Well, if there’s one thing I’m sure about, it’s that no Guru, no organization, nothing from the outside can tap us on the head with a magic peacock feather and give us enlightenment. It’s up to us to, as the Shiva Sankalpa Stotram says, “completely accept the nectar of immortal bliss, by means of the sacrificial fire attended by seven offerings on seven levels of consciousness.”
After our morning sadhana and Devi Gita chanting the other day, Swamiji led us in a meditation through the five koshas.
He took us from the annamaya kosha (physical body), to the pranamaya kosha (energy body, the breath, the life force), to the manomaya kosha (emotional body, the mind), to the vijnanamaya kosha (wisdom body), to the anandamaya kosha (bliss body).
As we moved from the vijanamaya kosh to the anandamaya kosh, Swamiji said something that really struck me…
“Yes, we can go into bliss. We are allowed to go into bliss.”
There were no caveats there. He didn’t say we can go into bliss if we’re already having a great day, or if everything is already perfect, or if we’re already a shining ball of light and love.
There were no caveats. No demands. No lofty standards.
Only that we allow ourselves to accept the invitation.
Swamiji says the role of the Guru is to inspire. I see that in my life in so many ways. Swamiji inspires me in so many ways.
A major one, which I think we can all relate to, is that when we witness him performing yajna or making puja, we feel his sincerity, love, joy, and somehow he always manages to make us smile and laugh.
When we see that, and feel it, it feels good. For lack of a better expression, it seems cool. So that inspires us to do the sadhana ourselves.
But there’s another major way that Swamiji inspires me that I’d like to share.
No matter what obstacles Swamiji faces, he keeps going. He keeps fighting on the side of dharma, love, forgiveness, and all things good. He keeps going. He keeps doing his sadhana, and he keeps sharing love and inspiration with those around him.
So if I want to follow him, I have to keep going through it all. I have to keep walking, no matter what comes my way. If I allow myself the indulgence of sinking into darkness and staying there, I’ll ultimately have to walk away. Darkness can’t exist where the light is.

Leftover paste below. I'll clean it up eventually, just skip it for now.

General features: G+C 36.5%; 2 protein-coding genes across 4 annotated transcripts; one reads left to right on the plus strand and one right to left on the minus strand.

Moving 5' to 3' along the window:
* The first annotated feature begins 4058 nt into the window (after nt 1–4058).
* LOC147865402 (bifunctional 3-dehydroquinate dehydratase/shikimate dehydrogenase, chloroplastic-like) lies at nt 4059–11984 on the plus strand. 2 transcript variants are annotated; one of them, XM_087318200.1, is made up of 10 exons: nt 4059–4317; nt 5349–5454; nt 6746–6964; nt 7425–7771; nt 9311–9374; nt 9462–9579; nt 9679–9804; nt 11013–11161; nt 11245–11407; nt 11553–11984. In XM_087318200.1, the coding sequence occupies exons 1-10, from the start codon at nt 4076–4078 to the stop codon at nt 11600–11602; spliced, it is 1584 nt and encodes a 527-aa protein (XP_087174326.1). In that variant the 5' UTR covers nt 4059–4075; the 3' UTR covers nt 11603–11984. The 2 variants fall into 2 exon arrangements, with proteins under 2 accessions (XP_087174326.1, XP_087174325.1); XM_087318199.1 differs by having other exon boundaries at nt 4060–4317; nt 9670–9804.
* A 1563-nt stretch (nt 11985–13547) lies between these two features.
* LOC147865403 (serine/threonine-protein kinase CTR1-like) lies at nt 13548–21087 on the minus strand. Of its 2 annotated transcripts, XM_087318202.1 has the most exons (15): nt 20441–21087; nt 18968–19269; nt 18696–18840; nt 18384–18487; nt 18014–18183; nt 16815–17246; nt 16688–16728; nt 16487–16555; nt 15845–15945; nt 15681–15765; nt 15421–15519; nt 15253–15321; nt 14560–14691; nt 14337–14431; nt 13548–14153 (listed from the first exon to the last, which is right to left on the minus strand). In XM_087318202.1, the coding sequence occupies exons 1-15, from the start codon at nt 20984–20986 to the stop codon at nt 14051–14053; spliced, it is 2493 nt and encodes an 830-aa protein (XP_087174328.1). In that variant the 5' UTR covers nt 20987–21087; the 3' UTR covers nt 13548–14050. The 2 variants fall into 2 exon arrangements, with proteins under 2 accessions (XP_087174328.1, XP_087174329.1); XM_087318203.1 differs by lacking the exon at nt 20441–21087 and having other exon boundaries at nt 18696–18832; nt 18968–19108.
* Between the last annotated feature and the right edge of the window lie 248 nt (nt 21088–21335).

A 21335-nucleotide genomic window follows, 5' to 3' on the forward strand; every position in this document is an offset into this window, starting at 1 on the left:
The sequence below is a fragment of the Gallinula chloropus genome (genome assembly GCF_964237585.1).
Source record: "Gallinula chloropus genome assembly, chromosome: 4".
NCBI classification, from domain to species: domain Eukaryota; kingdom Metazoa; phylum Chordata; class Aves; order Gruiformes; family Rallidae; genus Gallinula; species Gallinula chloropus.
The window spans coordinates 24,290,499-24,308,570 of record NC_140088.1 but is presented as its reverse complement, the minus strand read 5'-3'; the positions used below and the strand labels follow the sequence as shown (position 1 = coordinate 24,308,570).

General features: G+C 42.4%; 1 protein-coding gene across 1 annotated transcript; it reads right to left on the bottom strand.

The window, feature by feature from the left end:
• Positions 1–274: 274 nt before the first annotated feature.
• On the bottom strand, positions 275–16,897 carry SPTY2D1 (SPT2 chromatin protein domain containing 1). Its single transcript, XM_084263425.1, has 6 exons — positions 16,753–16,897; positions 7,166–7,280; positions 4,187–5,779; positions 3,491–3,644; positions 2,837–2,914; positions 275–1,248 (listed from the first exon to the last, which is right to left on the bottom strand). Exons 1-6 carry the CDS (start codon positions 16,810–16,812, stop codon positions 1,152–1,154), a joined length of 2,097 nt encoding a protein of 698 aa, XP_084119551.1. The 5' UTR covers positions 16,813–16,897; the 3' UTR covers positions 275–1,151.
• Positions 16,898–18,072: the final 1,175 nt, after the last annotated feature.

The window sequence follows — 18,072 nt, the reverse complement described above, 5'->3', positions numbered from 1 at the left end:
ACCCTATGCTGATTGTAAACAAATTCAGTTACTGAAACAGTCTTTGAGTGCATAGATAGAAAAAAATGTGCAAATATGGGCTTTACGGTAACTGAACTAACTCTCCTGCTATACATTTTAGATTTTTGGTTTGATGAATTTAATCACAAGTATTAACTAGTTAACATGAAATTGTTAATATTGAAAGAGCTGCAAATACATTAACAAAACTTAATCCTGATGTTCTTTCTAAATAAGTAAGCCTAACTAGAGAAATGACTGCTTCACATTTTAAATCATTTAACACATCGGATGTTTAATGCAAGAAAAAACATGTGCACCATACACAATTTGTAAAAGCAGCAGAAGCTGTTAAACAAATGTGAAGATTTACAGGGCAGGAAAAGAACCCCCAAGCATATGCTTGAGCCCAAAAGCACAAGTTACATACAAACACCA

That’s an incredible gift he gives that, maybe one day, I will be able to show him proper gratitude for.
I am reminded of Jesus’ proclamation that the greatest of those amongst you will be the servant. It’s so easy to think to be the Guru means we get to sit on a pedestal, enjoying adoration and attention. We forget that, indeed, the greatest amongst us will be the servant.
Thank you, Swamiji. I pranam to you, and to all those who strive in the path of Light.
Yatralogue 2: Deep into India, Deep into the Heart
Swamiji often reminds me that over the course of all of his adventures and travels, it’s the people he remembers, not the places.
That it’s the people who make the places. It’s so true!
I was just reflecting on our most recent village excursion…
It was during our five-day break between Navaratris. One of the temple caretaker’s sons had come from university in Kolkata to meet Swamiji. He acted as our guide for the day, and took us through the village on the “forest route” around a pond, under trees, down a few tiny dirt alleys, and across a field, to get to a small Shiva temple where we could chant.
(Even in our tiny subsection of the village there is a small temple on every pathway and every street!)
This particular Shiva temple is part of a larger complex that is beautifully painted with bright golden and red colors. The Shiva temple itself is very simple on the inside, and contains large Shiva lingams.